But there are pleasures to be had from books beyond being lightly entertained. There is the pleasure of being challenged; the pleasure of feeling one’s range and capacities expanding; the pleasure of entering into an unfamiliar world, and being led into empathy with a consciousness very different from one’s own; the pleasure of knowing what others have already thought it worth knowing, and entering a larger conversation. Among my catalogue are some books that I am sure I was—to use an expression applied to elementary-school children—decoding rather than reading. Such, I suspect, was the case with “Ulysses,” a book I read at eighteen, without having first read “The Odyssey,” which might have deepened my appreciation of Joyce. Even so—and especially when considering adolescence—we should not underestimate the very real pleasure of being pleased with oneself. What my notebook offers me is a portrait of the reader as a young woman, or at the very least, a sketch. I wanted to read well, but I also wanted to become well read. The notebook is a small record of accomplishment, but it’s also an outline of large aspiration. There’s pleasure in ambition, too.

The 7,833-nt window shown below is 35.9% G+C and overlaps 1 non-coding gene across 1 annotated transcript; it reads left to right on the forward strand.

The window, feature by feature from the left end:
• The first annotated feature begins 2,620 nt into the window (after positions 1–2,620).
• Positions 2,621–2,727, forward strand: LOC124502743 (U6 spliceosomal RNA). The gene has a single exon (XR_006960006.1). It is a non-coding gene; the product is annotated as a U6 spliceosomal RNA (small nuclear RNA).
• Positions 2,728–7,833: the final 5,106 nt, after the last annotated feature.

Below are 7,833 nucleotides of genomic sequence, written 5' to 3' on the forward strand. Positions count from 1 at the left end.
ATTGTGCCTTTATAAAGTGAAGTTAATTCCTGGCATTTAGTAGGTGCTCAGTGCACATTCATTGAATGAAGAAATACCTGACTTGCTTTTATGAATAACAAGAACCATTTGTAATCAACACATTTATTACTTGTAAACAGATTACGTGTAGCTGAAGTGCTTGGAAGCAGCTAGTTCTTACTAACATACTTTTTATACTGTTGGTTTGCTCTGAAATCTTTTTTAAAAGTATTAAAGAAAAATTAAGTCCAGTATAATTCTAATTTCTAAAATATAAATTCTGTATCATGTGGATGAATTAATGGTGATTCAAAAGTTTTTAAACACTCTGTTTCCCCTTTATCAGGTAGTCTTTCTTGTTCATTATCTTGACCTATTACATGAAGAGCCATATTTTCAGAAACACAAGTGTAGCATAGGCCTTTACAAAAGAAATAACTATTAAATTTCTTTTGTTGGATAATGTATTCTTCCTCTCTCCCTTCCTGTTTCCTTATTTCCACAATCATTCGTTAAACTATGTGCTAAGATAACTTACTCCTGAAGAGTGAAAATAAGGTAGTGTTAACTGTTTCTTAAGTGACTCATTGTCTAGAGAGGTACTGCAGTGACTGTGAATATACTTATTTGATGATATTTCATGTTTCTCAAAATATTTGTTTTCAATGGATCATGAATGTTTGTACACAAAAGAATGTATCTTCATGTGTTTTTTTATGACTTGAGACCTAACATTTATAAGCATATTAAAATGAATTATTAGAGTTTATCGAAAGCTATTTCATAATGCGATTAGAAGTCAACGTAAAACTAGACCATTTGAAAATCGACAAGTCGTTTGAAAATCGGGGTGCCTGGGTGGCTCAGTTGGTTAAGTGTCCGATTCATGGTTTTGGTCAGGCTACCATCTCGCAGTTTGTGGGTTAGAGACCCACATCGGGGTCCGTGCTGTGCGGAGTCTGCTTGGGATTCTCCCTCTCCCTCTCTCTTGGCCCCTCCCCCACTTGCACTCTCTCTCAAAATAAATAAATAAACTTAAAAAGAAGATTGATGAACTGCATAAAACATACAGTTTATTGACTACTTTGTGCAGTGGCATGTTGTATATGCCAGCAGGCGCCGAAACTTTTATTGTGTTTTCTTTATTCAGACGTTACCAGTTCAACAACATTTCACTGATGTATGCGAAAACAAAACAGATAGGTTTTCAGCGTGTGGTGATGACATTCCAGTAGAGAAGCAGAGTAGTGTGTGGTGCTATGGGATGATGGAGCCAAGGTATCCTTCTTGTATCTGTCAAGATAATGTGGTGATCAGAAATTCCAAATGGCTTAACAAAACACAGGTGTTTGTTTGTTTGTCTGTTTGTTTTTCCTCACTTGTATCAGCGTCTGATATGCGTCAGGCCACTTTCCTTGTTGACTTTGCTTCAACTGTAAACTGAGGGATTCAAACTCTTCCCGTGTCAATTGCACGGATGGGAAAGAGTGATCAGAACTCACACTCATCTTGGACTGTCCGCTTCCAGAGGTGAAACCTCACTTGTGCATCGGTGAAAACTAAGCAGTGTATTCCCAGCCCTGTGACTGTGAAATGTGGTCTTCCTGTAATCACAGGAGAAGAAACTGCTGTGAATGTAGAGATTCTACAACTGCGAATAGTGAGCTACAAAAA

Few phrases are more bothersome than “guilty pleasure,” so this piece about the pleasure of reading — sans guilt — is fantastic.

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Here’s University of Georgia football player Malcolm Mitchell talking about joining a book club full of women older than his mom. It’ll make your heart swell.

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In a fair world, these critically acclaimed authors would be rocking the bestseller list. If you haven’t discovered them yet, our Books Editor has set you up for some incredibly memorable reads.

Overlook the slideshow format for this one, since it’s worth it. Reader’s Digest suggests 23 contemporary writers you should have read by now.